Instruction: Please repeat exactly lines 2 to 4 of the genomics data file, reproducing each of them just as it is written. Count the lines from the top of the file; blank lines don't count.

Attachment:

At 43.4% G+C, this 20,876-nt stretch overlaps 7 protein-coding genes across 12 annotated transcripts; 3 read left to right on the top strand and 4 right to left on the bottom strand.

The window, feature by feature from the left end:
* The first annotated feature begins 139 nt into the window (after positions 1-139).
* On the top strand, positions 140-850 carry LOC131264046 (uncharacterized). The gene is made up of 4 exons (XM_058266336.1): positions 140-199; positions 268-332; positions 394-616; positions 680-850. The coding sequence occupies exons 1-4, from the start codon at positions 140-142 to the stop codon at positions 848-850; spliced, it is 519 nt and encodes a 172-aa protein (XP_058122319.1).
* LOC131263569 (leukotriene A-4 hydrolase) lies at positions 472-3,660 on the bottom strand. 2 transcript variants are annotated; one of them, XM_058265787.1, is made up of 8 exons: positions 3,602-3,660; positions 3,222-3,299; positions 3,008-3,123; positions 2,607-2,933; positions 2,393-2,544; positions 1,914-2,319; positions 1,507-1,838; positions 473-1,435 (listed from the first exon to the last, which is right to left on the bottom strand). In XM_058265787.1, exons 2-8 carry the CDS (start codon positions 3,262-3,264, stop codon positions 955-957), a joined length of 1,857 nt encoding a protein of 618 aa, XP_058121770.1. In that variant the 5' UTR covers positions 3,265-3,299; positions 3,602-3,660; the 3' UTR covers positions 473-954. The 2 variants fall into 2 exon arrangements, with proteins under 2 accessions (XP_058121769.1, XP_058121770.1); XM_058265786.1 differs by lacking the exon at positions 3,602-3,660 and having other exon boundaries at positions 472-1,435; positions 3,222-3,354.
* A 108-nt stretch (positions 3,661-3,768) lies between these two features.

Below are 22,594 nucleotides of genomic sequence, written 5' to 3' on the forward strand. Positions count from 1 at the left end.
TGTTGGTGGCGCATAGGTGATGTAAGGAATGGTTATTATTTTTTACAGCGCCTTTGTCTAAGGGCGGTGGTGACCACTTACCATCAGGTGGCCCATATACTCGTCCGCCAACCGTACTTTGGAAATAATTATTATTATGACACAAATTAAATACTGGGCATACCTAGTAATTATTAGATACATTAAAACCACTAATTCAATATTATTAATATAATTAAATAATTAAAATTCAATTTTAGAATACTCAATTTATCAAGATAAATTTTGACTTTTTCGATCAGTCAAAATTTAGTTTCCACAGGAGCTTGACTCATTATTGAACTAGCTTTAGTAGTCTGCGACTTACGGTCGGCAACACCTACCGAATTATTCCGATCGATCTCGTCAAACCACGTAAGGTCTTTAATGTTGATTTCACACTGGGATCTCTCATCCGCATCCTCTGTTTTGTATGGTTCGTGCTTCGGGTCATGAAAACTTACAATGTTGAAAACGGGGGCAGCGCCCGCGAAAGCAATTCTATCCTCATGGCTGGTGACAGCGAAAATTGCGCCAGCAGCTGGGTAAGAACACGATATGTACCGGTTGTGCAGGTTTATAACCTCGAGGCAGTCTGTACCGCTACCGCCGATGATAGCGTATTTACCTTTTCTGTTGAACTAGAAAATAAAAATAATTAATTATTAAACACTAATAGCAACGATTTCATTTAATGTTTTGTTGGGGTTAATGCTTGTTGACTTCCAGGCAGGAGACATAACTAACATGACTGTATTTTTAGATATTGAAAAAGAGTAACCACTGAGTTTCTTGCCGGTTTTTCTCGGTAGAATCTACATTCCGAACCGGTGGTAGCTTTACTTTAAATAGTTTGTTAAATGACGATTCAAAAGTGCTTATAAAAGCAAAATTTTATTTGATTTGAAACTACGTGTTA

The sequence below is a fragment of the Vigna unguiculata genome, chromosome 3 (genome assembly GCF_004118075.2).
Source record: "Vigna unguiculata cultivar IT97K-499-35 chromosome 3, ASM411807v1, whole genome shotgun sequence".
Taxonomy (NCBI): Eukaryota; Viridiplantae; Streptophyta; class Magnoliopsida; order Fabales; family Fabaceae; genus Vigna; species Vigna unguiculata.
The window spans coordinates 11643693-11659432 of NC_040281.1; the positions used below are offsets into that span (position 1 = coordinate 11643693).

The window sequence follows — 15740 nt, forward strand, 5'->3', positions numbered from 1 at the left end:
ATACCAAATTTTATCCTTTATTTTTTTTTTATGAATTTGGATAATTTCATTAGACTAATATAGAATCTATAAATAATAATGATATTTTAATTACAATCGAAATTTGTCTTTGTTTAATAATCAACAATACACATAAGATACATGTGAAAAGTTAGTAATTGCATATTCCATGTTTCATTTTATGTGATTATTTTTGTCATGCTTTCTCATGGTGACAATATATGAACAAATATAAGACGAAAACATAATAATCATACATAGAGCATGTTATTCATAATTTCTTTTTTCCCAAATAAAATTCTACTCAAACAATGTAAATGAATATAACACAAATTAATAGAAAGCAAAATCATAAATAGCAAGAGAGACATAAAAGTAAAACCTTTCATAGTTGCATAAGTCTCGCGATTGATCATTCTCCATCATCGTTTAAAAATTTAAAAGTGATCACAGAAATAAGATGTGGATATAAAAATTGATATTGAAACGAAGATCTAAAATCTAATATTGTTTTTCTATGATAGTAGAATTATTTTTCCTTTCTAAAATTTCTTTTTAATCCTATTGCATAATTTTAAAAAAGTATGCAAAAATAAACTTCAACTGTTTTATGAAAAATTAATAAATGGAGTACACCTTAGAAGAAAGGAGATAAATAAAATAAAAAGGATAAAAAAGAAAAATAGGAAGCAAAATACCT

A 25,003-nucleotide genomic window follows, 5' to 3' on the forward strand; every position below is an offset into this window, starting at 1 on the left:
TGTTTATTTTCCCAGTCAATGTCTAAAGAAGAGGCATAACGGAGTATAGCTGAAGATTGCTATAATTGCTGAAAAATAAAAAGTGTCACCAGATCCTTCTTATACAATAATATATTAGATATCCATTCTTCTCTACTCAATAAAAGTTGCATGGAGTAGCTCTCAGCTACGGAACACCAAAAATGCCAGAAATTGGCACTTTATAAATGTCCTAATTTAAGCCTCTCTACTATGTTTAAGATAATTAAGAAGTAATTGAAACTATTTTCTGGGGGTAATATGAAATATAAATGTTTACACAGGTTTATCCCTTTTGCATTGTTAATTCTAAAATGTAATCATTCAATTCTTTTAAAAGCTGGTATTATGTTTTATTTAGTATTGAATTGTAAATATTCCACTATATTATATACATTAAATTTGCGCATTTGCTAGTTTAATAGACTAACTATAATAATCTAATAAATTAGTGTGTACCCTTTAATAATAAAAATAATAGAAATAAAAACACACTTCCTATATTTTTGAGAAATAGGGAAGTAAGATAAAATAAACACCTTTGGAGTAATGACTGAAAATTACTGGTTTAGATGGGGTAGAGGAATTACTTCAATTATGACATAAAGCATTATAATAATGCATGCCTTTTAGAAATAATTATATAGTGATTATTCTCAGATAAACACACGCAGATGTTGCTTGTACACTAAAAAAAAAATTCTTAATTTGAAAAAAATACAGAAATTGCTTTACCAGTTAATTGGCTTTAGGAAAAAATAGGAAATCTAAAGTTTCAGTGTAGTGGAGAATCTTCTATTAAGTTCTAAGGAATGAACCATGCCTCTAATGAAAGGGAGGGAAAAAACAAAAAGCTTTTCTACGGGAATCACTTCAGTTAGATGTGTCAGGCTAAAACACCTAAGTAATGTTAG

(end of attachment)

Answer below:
The window, feature by feature from the left end:
* The first annotated feature begins 139 nt into the window (after positions 1-139).
* On the top strand, positions 140-850 carry LOC131264046 (uncharacterized). The gene is made up of 4 exons (XM_058266336.1): positions 140-199; positions 268-332; positions 394-616; positions 680-850. The coding sequence occupies exons 1-4, from the start codon at positions 140-142 to the stop codon at positions 848-850; spliced, it is 519 nt and encodes a 172-aa protein (XP_058122319.1).